Eventually, I gave up on taking the Odyssey abroad and began packing Agatha Christie novels. Photo: Flickr/ Creative Commons 2.0

The case for only taking books you really want to read on holiday

How to solve the mystery of holiday reading? Make like Poirot and stay true to your real self
July 12, 2019

Packing to go on a summer holiday is a special kind of fantasy. No matter the destination, selecting the possessions to take on the trip is a way of deciding who to be on this break from real life. Who among us hasn’t slipped the slim volume of poetry and the running tights into the suitcase, choosing to believe that even though they never get touched at home, somehow on holiday we will become the kind of person who reads blank verse in bed and knocks out 5km before breakfast?

The books we choose to pack are key to this. High on too many “summer reading” lists, for years I would weigh down my bags with wholesome, worthy tomes I hadn’t got round to reading in the 20 minutes between getting into bed on a wintery weeknight and falling asleep. I was convinced that my holiday was the time when I would finally become someone who could get into Dryden’s translation of The Aeneid, or zip through the latest well-reviewed novel.

Of course, this never happened. My real holiday reading preferences were moulded by what could be found on the shelf at the bed and breakfast. The Dryden would never make it out of the suitcase because instead I was deep in a dogeared Agatha Christie. I found that I gravitated towards the titles where the detective is themselves on holiday. There was something very appealing in reading about a sleuth’s attempt to masquerade as a relaxed, easy-going individual, who is then forced to reassume their own character in order to solve the case.

I wasn’t the only one, it seems, who couldn’t pull off the trick of escaping from everyday life. Eventually, after rereading Murder on the Orient Express on the third trip in a row, I had to be honest with myself. If I was only going to read detective fiction on holiday, I should at least equip myself properly. I haunted eBay and the British Library’s gift shop full of reissued classics before departure to stock up. Now, whenever I travel, my suitcase is pleasingly full of alibis, weapons, clues and red herrings.

The escapist qualities of a good vintage murder mystery are well documented. Britain’s golden age of detective fiction dawned in the early 1920s and continued until the onset of the Second World War, although its influence lasted much longer, and indeed may be resonating anew in our troubled times. Authors like Christie, Dorothy L Sayers, Ngaio Marsh, Gladys Mitchell and more turned out dozens of titles during that era, so eager was the public for whodunnits.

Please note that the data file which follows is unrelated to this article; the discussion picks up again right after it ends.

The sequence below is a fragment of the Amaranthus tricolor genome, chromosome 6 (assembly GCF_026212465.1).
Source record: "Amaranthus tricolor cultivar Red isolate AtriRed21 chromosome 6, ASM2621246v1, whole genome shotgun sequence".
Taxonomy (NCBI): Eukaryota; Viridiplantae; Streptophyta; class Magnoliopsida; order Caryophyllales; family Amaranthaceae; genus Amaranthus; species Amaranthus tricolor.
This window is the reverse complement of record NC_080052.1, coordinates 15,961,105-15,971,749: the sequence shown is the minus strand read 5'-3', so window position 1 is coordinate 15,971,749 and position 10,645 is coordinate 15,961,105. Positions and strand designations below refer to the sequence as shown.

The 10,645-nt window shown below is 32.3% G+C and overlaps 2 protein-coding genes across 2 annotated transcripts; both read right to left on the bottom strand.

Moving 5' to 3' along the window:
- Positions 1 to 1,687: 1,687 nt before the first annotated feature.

There’s a near-bloodless quality to the violence in crime fiction from that time which makes it very easy to read. The victim is dispensed with quickly and cleanly, so that the reader can move swiftly on to the pleasures of the puzzle. The structure of these stories is reassuring too: good triumphs over evil and order prevails over chaos. It’s very comforting.

Holiday mysteries were extremely popular during this period, perhaps because even then that is when they were often being read. The writers were inspired by their own -travels and readers enjoyed descriptions of more exotic or unusual locations. Christie wrote Murder on the Orient Express after her many trips on that storied train to visit her husband’s archeological digs in the Middle East. Sayers sent her sleuth Peter Wimsey on a fishing holiday to Galloway in 1931’s The Five Red Herrings after spending time in an artists’ colony there. Marsh’s Inspector Roderick Alleyn travels to New Zealand several times because the author lived between Christchurch and the UK.

That’s not all, though. While most of us attempt to adopt a new persona on holiday as a route to self-improvement—I will be calmer, kinder, fitter, and more reflective, I would tell myself—it’s also a handy device for a character with something to hide. Christie’s Evil Under the Sun offers a perfect example of this, with many of the guests at an exclusive hotel on the Devon coast masquerading as someone else. When stretched out in the Sun with a shady hat over the face, Poirot observes, all sunbathers look awfully similar.

Holidays are a break from the usual routine too, allowing a detective story’s characters to behave in an unusual or unexpected fashion that is less obvious to the reader. This applies particularly in the Sayers short story “The Unsolved Puzzle of the Man with No Face,” which appears in the new classic holiday mystery anthology Murder in Midsummer. Infidelity or murder are missed and misinterpreted by the police because of the transient existence of the holidaymaker. His real self is difficult to pin down.

My favourites, though, are the ones where the detective is pulled from their holiday role with plenty of sham reluctance, secretly delighted be back in the harness. Sherlock Holmes, sent away to convalesce on the Cornish coast, can’t wait to crack on in “The Adventure of the Devil’s Foot”; Poirot attempts to offer fatherly advice only in Death on the Nile but finds the solution anyway; and best of all in Busman’s Honeymoon, Sayers gives Wimsey and Harriet Vane “a love story with detective interruptions,” as if they could function any other way. It’s not so easy to put our true selves aside just like that—they have a habit of showing up regardless. Something we might do well to remember when packing the holiday case.

Caroline Crampton is a writer and podcaster. Her book is “The Way to the Sea” (Granta)